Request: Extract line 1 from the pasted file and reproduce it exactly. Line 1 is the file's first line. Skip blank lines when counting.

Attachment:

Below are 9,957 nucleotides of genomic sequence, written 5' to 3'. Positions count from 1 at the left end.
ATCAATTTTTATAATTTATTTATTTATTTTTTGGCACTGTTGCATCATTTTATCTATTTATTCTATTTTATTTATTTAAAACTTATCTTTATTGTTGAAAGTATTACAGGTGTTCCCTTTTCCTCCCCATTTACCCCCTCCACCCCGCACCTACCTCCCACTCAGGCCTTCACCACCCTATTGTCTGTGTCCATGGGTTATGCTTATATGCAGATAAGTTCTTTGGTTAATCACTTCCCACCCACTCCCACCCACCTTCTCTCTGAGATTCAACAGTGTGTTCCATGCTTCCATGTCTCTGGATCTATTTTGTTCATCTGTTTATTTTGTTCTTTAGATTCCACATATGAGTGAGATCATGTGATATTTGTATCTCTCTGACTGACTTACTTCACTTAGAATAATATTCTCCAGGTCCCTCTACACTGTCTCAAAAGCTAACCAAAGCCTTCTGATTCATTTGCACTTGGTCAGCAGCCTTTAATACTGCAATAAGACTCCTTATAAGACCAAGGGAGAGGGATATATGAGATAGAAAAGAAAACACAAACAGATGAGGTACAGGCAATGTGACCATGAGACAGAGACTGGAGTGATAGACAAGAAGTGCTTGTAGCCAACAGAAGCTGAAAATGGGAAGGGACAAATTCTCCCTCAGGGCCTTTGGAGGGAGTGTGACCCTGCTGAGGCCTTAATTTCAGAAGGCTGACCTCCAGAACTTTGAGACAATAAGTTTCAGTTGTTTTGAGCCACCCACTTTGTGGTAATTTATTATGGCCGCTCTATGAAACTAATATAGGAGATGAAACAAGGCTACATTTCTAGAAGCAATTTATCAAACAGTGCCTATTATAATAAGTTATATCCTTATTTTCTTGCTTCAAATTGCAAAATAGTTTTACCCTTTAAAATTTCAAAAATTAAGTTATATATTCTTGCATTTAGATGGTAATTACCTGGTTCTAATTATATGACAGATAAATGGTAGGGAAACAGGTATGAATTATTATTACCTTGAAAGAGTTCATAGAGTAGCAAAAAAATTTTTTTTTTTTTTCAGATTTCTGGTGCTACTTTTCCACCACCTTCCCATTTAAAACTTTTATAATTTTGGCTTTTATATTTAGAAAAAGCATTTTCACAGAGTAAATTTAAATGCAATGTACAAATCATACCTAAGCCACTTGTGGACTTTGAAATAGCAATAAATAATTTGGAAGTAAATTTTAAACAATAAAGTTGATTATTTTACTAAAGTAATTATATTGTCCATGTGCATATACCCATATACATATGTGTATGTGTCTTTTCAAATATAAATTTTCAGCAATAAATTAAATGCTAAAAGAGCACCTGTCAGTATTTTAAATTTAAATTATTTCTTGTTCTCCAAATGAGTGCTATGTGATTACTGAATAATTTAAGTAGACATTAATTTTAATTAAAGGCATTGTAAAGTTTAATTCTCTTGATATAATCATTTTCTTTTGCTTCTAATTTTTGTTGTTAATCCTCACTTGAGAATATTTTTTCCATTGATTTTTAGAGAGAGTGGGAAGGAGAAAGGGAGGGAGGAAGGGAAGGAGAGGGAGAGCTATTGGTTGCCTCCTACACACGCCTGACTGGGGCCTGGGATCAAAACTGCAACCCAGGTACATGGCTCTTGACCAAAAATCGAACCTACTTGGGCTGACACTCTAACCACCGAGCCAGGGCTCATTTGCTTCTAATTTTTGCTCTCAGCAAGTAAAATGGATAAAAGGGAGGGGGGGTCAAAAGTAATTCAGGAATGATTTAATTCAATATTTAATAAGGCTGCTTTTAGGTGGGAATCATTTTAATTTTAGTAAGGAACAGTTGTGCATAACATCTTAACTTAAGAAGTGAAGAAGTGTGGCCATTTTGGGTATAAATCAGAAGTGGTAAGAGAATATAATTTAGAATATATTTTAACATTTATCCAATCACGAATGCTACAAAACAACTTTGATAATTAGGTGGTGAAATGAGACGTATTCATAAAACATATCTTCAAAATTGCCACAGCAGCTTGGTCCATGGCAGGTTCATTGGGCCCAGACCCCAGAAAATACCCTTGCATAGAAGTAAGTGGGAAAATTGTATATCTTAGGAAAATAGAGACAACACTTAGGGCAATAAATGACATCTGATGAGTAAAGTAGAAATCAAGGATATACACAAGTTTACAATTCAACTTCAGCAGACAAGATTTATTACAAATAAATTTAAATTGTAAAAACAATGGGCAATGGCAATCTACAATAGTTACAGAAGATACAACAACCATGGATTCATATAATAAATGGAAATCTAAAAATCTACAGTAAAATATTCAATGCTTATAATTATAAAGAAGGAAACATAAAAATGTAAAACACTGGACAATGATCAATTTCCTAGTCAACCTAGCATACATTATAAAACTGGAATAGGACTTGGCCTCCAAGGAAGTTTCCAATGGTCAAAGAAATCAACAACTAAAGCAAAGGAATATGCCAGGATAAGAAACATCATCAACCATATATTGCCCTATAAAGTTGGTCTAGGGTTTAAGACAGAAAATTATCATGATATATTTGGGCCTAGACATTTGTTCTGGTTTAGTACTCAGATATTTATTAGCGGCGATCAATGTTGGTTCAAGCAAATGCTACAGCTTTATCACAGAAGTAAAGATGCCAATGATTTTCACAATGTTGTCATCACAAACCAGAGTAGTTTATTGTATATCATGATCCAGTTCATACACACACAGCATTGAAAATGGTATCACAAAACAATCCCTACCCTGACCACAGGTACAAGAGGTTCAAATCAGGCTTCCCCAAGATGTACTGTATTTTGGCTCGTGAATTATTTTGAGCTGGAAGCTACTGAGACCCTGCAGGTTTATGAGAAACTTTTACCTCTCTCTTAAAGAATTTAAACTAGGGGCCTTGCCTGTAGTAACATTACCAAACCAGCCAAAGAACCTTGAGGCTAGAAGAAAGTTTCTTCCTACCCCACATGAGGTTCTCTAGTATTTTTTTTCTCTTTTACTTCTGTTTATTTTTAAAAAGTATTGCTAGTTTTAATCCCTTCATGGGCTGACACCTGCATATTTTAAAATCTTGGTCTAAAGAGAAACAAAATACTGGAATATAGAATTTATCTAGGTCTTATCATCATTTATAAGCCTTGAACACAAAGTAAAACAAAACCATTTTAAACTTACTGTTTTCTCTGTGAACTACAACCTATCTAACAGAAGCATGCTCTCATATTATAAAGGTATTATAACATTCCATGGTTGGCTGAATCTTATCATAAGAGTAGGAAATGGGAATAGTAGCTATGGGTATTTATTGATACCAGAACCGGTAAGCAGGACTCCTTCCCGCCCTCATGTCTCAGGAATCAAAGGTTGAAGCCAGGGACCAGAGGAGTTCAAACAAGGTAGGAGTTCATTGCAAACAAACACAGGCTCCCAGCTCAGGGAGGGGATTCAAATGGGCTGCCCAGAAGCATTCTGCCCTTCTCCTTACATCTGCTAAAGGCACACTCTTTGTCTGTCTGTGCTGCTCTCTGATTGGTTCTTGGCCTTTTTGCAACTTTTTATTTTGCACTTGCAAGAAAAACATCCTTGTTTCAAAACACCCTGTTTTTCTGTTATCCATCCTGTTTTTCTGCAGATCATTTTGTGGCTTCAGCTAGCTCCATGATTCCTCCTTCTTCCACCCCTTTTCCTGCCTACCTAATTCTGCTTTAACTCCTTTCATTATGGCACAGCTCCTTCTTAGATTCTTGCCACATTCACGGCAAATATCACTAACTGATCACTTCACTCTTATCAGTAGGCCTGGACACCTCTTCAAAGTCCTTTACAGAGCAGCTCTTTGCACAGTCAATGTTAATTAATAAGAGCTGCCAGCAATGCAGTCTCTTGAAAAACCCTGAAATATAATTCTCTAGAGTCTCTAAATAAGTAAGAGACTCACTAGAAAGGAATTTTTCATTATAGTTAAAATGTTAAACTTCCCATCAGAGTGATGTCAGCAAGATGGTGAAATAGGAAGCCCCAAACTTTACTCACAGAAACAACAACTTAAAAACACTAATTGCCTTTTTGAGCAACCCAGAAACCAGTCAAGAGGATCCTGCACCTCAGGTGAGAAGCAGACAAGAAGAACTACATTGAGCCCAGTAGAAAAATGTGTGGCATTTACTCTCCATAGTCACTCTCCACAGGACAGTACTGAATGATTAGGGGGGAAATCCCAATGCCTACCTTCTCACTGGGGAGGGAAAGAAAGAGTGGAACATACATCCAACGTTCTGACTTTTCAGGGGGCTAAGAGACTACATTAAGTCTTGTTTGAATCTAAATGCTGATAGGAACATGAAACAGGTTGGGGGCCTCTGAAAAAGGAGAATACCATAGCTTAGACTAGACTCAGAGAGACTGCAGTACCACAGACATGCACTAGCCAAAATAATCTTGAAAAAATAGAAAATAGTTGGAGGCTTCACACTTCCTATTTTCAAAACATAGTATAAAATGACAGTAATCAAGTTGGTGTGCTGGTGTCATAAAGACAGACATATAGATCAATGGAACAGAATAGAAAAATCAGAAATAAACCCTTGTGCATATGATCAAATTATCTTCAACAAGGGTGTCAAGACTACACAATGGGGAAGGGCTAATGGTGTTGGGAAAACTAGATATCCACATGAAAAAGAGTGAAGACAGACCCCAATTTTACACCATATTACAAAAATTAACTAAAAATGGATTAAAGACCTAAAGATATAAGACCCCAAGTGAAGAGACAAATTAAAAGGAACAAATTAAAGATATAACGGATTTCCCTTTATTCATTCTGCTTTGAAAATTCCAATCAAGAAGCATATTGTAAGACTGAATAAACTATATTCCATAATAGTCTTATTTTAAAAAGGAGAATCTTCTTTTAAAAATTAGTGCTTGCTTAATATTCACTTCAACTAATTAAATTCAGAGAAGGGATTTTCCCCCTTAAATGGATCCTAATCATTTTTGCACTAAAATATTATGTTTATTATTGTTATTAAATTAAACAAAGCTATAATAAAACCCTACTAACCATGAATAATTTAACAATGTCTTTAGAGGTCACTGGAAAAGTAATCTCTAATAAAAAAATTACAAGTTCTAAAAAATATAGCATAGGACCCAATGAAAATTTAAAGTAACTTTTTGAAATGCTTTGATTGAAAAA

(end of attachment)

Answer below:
Below are 9,957 nucleotides of genomic sequence, written 5' to 3'. Positions count from 1 at the left end.